One other mistake, that affects listeners more, is that the first two times I recorded with Riverside, I mistakenly was using my Apple AirPods Pro as the microphone when I was intended to use them just as the speakers. The Bluetooth-based connection of the AirPods is not as good as my normal USB-wired microphone.

So, in the episode with Krista Hughes that I released last Friday, her audio quality is really good — mine, not so much.

Mistake made, lesson learned. It's possible that I would make the mistake again, but this is the sort of thing that should be added to a hosting checklist.

Making New Mistakes Out of the Blue

I've been using Anchor.fm to host some podcasts, including My Favorite Mistake for about two years now.

I often upload the audio a few days (or up to a week) before an episode is released.

When I do the initial upload, I often just have a placeholder title and description. Once I write the show notes, I put that into Anchor, which includes setting the real title.

My workflow includes clicking “Save as draft” or “Update saved draft.” But, that button is very close to the “Publish now” button.

I'm not necessarily blaming their software design, but on Friday, I apparently (I assume) clicked on “Publish now” by mistake.

I didn't notice this until maybe 30 minutes later when I opened my Apple Podcasts app to listen to something while going out for a walk.

I was mortified and a little panicked to see this (look for the My Favorite Mistake logo):

An episode titled “Adam Lawrence Draft 41” — oh no!!

The audio was fine… but the title was wrong and there was really no description. I don't think the episode flowed through to everybody's podcast apps. My wife subscribes and listens and she didn't get the episode, because I went back into Anchor and clicked “Revert to draft.” Thankfully, I didn't click “Update episode.”

These are minor mistakes. No harm was done. It's OK to admit making mistakes.

Here is the real, fully-released episode with Adam (it was recorded with Zoom, by the way).

As my guest from Episode #40, Krista Hughes, said… if you don't think you make mistakes, then “oh gosh, bless. your heart.” :-)

Covid Vaccination Process Improvement

Shout out to “The Lens” (from Catalysis) by the way, and this excellent episode about Covid vaccination process improvements at Salem Health. That's the episode I listened to.

If you're doing process improvement work related to Covid vaccination, you might want to check out this free collaboration platform that I've helped launch:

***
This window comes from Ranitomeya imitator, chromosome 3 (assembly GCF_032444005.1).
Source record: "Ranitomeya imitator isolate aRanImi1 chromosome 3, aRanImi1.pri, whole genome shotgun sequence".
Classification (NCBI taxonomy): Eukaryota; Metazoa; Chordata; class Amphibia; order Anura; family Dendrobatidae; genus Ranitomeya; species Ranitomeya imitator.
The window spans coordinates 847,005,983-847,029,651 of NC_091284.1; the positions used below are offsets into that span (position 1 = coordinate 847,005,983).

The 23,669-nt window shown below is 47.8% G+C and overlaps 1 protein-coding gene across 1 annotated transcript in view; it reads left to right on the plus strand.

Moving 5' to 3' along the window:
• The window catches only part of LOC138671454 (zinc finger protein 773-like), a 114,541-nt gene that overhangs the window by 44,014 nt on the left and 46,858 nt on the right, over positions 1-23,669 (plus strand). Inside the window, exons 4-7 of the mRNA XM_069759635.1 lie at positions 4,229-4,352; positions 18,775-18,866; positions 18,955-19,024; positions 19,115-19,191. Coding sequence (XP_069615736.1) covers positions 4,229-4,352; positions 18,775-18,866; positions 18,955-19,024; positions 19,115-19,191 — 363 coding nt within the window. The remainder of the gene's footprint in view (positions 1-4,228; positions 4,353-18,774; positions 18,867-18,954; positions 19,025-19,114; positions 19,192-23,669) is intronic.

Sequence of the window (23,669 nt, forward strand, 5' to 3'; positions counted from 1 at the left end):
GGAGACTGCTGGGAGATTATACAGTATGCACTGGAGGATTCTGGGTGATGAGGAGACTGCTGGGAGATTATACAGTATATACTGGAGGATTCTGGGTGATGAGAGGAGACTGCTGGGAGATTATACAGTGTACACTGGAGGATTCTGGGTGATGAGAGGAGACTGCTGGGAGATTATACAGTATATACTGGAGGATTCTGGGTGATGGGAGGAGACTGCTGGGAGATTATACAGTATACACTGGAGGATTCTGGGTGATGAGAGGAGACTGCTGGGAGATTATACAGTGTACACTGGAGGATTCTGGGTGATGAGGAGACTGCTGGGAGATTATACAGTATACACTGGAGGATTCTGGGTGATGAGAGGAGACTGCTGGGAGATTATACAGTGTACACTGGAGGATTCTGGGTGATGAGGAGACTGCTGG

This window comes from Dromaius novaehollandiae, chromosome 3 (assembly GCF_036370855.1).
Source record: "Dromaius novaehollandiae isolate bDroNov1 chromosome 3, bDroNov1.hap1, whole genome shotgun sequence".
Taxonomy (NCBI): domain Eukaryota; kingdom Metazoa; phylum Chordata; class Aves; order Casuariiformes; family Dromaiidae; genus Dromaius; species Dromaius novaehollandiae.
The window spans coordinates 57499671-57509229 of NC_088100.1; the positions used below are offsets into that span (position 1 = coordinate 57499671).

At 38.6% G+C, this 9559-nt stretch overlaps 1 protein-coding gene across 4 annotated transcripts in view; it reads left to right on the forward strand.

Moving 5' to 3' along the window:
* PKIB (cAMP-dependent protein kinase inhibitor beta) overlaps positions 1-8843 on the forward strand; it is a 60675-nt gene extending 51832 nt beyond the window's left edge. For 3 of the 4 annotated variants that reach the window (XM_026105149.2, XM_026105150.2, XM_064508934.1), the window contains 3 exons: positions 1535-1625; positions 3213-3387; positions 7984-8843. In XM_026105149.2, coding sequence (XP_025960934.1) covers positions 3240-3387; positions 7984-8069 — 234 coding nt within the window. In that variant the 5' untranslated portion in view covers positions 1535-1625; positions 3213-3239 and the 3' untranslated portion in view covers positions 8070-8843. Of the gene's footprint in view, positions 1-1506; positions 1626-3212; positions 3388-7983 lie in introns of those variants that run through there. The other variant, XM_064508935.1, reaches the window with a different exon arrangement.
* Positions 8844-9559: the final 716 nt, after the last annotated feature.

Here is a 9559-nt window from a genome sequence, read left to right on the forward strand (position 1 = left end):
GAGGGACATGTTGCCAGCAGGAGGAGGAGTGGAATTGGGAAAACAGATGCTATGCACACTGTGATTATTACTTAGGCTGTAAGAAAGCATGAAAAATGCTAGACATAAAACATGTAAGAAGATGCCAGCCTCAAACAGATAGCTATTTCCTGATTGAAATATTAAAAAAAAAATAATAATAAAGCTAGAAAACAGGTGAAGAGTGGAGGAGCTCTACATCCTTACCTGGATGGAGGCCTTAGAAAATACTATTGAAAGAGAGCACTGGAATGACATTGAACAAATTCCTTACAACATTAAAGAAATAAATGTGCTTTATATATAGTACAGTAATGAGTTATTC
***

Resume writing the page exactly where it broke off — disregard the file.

I'll probably write more about this tomorrow…


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Mark Graban is an internationally-recognized consultant, author, and professional speaker who has worked in healthcare, manufacturing, and startups. His latest book is Measures of Success: React Less, Lead Better, Improve More. He is author of the Shingo Award-winning books Lean Hospitals and Healthcare Kaizen, as well as The Executive Guide to Healthcare Kaizen. He also published the anthology Practicing Lean that benefits the Louise H. Batz Patient Safety Foundation, where Mark is a board member. Mark is also a Senior Advisor to the technology company KaiNexus.

4 Comments
  1. Josh Jimenez says

    Hello Mark,

    I like how you first point out that as lean managers our first instinct is to look to solve problems that are already ongoing. We tend not fix things that could be fixed unless would find an first find a problem with it. I think this is an approach that many upcoming managers such as myself.

  2. Jake Walker says

    Hello Mark,

    I like the point that you make about improve upon what is not broken. Even though something seems like it is running smoothly, as a supply chain manager you need be always looking at what can be improved upon because it is better to make it better before it breaks.

  3. Jason Jeronimo says

    Hi Mark,
    My favorite part about this post is a section titled “Improve What’s Not Broken”. This is important considering that even though a process is working correctly doesn’t mean there aren’t wastes within the process. A common mistake that companies do is that they wait until there is an obvious problem within the process to do something about it.

    1. Mark Graban says

      I’m glad that resonated with you, Jason.